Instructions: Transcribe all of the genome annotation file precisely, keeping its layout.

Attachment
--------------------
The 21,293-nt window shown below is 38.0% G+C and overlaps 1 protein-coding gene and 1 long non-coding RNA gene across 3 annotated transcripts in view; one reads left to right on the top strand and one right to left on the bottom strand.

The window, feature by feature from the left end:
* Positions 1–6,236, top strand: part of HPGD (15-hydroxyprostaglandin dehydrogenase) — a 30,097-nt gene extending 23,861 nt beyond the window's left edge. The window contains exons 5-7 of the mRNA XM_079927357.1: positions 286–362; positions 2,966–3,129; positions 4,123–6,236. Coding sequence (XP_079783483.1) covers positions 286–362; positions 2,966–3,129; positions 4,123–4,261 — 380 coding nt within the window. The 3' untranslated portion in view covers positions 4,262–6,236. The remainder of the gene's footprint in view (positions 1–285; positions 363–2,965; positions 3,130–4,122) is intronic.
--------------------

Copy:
The 21,293-nt window shown below is 38.0% G+C and overlaps 1 protein-coding gene and 1 long non-coding RNA gene across 3 annotated transcripts in view; one reads left to right on the top strand and one right to left on the bottom strand.

The window, feature by feature from the left end:
* Positions 1–6,236, top strand: part of HPGD (15-hydroxyprostaglandin dehydrogenase) — a 30,097-nt gene extending 23,861 nt beyond the window's left edge. The window contains exons 5-7 of the mRNA XM_079927357.1: positions 286–362; positions 2,966–3,129; positions 4,123–6,236. Coding sequence (XP_079783483.1) covers positions 286–362; positions 2,966–3,129; positions 4,123–4,261 — 380 coding nt within the window. The 3' untranslated portion in view covers positions 4,262–6,236. The remainder of the gene's footprint in view (positions 1–285; positions 363–2,965; positions 3,130–4,122) is intronic.